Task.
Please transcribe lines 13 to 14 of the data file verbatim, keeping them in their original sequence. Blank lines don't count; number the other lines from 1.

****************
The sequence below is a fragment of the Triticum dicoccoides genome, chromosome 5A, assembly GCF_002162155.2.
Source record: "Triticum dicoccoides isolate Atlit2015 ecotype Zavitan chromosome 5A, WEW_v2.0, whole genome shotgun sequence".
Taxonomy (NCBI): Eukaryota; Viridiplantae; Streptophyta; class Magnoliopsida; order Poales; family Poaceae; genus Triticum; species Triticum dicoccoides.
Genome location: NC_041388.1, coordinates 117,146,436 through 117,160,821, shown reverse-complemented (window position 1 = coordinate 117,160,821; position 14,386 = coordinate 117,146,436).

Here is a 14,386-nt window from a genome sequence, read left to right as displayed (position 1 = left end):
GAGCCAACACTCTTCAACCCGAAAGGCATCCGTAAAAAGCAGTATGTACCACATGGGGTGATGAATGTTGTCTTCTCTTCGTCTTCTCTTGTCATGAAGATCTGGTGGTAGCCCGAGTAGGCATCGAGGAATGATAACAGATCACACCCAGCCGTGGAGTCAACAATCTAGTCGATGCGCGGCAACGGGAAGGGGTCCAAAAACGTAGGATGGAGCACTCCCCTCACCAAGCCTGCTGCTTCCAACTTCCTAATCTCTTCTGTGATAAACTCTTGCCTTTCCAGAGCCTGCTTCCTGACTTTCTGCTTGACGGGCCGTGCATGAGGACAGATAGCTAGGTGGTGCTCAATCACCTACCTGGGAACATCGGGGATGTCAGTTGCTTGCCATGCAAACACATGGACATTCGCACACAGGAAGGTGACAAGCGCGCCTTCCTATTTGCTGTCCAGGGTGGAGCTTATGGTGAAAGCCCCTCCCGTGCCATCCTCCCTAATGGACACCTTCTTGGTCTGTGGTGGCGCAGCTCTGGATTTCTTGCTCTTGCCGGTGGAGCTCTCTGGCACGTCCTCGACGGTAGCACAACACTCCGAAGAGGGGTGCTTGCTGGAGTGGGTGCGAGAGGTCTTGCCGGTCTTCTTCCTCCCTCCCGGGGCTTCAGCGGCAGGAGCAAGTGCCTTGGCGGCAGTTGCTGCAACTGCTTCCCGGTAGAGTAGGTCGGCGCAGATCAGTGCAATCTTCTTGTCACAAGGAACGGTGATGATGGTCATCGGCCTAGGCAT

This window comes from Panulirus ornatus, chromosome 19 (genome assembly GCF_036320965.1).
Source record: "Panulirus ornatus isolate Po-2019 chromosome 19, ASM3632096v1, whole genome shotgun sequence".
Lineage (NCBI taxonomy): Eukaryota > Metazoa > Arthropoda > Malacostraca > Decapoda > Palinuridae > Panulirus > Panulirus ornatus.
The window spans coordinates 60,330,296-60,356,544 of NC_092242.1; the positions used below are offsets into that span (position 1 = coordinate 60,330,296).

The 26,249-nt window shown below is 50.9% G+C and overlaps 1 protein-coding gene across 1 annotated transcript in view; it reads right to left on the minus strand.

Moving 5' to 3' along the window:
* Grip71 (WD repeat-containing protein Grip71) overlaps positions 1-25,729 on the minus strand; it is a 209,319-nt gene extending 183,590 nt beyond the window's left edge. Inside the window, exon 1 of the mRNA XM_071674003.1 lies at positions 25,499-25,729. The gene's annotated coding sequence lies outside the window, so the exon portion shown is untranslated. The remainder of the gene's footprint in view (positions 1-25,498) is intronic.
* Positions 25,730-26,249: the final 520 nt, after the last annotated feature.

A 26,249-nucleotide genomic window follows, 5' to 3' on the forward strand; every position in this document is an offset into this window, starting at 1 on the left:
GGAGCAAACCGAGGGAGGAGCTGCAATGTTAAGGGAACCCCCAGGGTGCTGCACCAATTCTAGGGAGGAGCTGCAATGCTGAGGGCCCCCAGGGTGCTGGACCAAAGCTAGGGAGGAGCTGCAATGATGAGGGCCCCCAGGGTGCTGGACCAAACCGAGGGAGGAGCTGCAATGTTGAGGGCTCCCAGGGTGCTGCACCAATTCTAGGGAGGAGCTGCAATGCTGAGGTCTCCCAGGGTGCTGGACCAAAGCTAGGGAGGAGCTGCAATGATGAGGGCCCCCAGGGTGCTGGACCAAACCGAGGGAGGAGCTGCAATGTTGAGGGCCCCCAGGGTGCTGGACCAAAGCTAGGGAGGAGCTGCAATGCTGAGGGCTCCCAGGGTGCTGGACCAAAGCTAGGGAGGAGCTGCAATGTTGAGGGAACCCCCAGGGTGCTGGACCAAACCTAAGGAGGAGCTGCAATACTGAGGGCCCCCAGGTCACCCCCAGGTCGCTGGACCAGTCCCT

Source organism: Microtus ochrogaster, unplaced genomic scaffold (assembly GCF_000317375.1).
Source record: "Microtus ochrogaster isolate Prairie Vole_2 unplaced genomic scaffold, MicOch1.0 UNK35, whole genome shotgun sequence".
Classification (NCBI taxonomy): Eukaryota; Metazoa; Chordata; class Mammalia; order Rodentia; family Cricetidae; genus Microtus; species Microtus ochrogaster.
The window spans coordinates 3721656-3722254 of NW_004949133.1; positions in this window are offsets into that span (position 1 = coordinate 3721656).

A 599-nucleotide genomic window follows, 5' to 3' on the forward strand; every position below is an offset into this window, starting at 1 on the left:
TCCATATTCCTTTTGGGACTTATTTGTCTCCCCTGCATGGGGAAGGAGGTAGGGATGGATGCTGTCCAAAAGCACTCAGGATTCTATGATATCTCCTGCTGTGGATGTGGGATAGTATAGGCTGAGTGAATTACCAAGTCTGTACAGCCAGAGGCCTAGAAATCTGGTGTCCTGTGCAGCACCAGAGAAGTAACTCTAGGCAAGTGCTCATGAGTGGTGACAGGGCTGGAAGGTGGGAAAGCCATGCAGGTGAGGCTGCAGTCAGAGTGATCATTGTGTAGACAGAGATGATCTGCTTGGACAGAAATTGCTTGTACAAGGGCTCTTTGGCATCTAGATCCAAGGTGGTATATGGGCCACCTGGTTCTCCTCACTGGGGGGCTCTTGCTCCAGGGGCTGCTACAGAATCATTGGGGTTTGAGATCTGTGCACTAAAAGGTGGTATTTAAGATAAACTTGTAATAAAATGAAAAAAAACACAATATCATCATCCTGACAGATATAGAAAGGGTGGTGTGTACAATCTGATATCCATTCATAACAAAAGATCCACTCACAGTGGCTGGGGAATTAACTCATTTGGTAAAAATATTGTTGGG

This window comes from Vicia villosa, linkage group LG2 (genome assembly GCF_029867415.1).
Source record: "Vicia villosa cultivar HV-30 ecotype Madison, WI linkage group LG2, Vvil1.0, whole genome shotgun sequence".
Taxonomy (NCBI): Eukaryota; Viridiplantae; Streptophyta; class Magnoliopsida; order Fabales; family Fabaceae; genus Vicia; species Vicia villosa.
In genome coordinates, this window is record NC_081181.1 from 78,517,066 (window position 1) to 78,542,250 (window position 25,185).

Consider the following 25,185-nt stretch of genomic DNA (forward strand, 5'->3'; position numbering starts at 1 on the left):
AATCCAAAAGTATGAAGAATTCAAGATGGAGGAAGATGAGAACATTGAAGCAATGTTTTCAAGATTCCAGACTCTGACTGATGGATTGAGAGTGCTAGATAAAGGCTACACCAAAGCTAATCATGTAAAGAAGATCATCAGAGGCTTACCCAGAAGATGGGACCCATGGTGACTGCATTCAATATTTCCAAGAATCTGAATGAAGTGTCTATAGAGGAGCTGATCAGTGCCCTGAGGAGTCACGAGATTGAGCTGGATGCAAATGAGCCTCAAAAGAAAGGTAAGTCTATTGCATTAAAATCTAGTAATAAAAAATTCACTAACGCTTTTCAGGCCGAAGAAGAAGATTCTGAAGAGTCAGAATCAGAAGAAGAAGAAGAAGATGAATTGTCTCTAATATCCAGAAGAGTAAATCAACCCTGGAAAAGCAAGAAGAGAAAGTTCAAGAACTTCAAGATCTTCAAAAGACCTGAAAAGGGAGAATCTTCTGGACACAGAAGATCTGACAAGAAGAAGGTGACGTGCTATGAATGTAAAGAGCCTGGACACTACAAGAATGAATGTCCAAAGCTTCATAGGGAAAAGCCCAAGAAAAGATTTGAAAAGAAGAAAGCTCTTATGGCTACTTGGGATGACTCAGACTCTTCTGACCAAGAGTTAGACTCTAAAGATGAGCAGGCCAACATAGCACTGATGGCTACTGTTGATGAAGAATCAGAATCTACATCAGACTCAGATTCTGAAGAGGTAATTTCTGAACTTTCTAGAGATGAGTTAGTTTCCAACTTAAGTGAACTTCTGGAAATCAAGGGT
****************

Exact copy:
* Grip71 (WD repeat-containing protein Grip71) overlaps positions 1-25,729 on the minus strand; it is a 209,319-nt gene extending 183,590 nt beyond the window's left edge. Inside the window, exon 1 of the mRNA XM_071674003.1 lies at positions 25,499-25,729. The gene's annotated coding sequence lies outside the window, so the exon portion shown is untranslated. The remainder of the gene's footprint in view (positions 1-25,498) is intronic.
* Positions 25,730-26,249: the final 520 nt, after the last annotated feature.